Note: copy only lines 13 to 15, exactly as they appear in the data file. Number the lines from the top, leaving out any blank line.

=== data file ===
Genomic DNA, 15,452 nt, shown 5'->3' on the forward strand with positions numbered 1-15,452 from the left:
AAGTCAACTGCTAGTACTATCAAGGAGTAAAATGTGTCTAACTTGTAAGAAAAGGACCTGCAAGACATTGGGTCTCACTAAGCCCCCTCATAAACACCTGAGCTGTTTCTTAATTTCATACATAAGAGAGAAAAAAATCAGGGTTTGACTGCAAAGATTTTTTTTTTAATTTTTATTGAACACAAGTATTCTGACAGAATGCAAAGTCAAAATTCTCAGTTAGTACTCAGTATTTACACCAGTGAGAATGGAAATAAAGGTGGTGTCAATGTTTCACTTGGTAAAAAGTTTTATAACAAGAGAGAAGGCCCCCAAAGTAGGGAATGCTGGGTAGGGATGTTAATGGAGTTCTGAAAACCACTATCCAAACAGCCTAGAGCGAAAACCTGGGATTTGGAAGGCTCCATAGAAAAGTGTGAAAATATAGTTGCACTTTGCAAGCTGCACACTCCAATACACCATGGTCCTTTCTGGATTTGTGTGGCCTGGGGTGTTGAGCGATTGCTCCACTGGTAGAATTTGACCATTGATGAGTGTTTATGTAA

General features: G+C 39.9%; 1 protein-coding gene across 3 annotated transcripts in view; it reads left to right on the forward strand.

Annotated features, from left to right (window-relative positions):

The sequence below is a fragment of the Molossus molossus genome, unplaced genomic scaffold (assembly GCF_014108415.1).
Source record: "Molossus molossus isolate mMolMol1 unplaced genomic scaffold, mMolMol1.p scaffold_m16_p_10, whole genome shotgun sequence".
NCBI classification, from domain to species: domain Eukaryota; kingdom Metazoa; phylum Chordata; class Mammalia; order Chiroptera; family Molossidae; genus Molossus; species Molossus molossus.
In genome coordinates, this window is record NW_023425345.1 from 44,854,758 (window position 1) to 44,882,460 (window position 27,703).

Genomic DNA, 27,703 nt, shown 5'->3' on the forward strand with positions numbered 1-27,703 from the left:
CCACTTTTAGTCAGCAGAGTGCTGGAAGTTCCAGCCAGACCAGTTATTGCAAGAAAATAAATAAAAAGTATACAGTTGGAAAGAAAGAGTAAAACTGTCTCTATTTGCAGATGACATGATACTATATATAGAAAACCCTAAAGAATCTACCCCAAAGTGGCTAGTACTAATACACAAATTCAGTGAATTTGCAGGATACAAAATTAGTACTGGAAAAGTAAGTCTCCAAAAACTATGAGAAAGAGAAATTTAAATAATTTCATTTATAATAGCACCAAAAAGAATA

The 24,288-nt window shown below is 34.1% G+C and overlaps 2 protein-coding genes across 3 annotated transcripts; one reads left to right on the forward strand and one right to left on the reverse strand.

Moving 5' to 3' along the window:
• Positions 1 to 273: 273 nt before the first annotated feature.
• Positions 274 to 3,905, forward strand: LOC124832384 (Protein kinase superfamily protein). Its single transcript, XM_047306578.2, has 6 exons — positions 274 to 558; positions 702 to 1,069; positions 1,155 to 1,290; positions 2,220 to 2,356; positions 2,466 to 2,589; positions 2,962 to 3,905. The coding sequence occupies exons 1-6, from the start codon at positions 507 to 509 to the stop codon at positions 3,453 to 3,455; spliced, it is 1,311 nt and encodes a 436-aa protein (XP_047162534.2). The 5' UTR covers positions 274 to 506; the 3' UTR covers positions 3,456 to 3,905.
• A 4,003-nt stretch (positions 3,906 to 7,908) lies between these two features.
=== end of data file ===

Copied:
• Positions 1 to 273: 273 nt before the first annotated feature.
• Positions 274 to 3,905, forward strand: LOC124832384 (Protein kinase superfamily protein). Its single transcript, XM_047306578.2, has 6 exons — positions 274 to 558; positions 702 to 1,069; positions 1,155 to 1,290; positions 2,220 to 2,356; positions 2,466 to 2,589; positions 2,962 to 3,905. The coding sequence occupies exons 1-6, from the start codon at positions 507 to 509 to the stop codon at positions 3,453 to 3,455; spliced, it is 1,311 nt and encodes a 436-aa protein (XP_047162534.2). The 5' UTR covers positions 274 to 506; the 3' UTR covers positions 3,456 to 3,905.
• A 4,003-nt stretch (positions 3,906 to 7,908) lies between these two features.